At Symplur we track hashtags, keywords, user accounts, and pretty much anything else on Twitter that has to do with healthcare. We collect the data and then build countless ways to slice it up so that we’re able to better Read on! →

Diabetes Hands Foundation Team

DHF TEAM

Manny Hernandez
(Co-Founder, Editor, has LADA)

Emily Coles
(Head of Communities, has type 1)

Mila Ferrer
(EsTuDiabetes Community Manager, mother of a child with type 1)

Mike Lawson
(Head of Experience, has type 1)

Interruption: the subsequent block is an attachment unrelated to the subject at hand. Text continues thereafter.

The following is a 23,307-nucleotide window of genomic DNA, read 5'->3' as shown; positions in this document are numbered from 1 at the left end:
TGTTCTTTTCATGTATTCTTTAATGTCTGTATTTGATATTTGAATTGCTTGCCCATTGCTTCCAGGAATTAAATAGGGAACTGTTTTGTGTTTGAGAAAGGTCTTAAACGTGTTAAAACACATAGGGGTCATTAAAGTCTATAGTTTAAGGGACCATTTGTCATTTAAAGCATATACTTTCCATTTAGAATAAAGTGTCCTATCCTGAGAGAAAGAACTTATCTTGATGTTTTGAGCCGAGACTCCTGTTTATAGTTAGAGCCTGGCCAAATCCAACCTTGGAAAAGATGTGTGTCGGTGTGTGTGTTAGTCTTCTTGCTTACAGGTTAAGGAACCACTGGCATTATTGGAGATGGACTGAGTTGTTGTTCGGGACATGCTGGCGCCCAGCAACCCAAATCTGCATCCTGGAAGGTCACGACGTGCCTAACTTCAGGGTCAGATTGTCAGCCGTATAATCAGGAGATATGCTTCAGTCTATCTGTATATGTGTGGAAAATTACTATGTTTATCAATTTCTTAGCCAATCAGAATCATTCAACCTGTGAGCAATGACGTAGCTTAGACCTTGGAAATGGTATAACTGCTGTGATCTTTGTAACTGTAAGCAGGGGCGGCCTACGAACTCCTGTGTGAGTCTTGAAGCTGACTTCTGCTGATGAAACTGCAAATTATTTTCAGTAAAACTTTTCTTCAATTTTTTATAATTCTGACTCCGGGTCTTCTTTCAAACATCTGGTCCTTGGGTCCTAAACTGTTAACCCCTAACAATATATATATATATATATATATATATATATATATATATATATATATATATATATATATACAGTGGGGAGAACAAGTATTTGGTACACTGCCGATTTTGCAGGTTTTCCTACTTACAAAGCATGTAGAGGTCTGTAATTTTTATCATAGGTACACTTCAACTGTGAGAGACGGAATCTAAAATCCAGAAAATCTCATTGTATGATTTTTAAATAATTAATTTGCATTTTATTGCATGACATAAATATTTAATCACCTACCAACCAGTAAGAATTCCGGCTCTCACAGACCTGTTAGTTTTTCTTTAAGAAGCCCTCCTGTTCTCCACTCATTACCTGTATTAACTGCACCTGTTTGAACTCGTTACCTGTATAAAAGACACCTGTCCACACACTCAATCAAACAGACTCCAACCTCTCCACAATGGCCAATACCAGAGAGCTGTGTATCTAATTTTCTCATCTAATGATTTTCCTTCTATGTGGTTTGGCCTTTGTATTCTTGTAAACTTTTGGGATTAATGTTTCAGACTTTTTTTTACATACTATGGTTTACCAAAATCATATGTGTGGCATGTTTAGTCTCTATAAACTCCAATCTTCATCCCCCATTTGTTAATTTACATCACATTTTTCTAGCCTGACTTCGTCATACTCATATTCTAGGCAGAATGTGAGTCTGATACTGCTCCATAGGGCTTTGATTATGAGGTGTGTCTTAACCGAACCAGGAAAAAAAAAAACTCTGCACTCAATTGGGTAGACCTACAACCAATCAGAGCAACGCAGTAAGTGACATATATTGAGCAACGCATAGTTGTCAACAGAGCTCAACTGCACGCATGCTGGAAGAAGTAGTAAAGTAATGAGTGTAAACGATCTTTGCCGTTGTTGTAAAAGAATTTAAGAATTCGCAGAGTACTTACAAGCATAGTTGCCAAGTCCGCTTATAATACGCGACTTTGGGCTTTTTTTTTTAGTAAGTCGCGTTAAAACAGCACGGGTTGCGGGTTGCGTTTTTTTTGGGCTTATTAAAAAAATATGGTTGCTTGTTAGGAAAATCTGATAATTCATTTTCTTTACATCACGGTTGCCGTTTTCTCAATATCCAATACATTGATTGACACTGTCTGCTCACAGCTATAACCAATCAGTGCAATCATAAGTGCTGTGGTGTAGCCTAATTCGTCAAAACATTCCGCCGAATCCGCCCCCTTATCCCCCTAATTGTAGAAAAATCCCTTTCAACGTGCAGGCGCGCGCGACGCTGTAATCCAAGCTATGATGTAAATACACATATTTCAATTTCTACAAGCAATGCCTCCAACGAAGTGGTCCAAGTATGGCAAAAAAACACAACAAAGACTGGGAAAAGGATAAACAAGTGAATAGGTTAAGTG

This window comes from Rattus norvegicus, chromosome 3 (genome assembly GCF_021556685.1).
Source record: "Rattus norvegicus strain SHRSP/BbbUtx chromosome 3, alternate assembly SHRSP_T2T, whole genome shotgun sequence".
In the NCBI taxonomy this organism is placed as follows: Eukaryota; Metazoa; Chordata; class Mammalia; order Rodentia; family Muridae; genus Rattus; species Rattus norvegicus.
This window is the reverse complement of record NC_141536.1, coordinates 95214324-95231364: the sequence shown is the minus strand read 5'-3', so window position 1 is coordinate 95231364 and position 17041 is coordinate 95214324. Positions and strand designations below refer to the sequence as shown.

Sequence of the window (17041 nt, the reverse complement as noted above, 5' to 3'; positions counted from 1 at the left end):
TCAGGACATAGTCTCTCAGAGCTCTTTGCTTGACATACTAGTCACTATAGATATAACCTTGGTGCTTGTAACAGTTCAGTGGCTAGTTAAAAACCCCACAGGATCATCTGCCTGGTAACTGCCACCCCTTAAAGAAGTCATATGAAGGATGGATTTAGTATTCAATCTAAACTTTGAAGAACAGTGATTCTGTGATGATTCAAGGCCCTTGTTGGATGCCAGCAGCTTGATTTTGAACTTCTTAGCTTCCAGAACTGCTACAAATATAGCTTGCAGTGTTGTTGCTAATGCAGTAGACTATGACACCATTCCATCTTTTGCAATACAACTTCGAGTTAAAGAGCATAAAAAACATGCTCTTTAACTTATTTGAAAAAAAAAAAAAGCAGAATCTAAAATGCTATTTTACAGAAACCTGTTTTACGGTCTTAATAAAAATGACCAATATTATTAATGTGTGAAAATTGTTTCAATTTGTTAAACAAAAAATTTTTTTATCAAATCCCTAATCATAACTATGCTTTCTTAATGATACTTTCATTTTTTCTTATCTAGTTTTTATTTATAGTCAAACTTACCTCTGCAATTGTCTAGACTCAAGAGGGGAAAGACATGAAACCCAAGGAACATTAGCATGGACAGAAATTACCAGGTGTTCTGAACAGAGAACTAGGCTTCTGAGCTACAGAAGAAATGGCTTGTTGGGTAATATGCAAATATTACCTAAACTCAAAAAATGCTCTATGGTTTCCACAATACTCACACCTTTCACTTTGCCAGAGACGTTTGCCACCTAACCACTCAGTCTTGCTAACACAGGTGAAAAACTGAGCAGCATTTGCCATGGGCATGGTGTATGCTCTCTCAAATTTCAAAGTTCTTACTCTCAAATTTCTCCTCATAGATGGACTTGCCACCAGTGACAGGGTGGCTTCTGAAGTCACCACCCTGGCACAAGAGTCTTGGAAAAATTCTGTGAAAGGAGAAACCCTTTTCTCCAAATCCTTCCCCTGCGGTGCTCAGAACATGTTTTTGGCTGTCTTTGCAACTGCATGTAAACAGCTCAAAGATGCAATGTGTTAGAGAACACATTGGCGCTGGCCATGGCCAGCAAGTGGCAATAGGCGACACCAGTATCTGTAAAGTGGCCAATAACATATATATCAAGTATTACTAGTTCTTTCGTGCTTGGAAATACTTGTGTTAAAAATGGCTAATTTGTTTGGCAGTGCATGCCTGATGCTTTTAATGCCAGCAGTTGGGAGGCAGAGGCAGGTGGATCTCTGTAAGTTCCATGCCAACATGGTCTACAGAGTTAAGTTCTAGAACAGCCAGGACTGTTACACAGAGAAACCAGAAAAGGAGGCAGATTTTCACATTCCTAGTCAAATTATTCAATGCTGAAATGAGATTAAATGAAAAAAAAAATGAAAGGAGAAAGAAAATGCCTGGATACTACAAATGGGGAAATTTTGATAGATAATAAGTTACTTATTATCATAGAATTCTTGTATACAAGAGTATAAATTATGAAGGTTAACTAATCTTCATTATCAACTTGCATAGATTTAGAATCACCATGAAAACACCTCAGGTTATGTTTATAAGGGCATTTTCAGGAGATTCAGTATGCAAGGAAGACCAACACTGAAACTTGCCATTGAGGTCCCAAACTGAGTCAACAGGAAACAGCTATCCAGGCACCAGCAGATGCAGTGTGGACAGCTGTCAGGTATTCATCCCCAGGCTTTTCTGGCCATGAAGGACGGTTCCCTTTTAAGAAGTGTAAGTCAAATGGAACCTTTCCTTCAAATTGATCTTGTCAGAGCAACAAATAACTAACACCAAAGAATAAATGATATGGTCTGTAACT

Corinna Cornejo
(Development Manager, has type 2)

Desiree Johnson  (Administrative and Programs Assistant, has type 1)

DHF VOLUNTEERS


Lead Administrator

Brian (bsc) (has type 2)


Administrators

Lorraine (mother of type 1)
Marie B (has type 1)

DanP (has Type 1)

Gary (has type 2)

David (has type 2)

 

LIKE us on Facebook

Spread the word

Loading…

This website is certified by Health On the Net Foundation. Click to verify. This site complies with the HONcode standard for trustworthy health information: verify here.

© 2014   A community of people touched by diabetes, run by the Diabetes Hands Foundation.

Badges  |  Contact Us  |  Terms of Service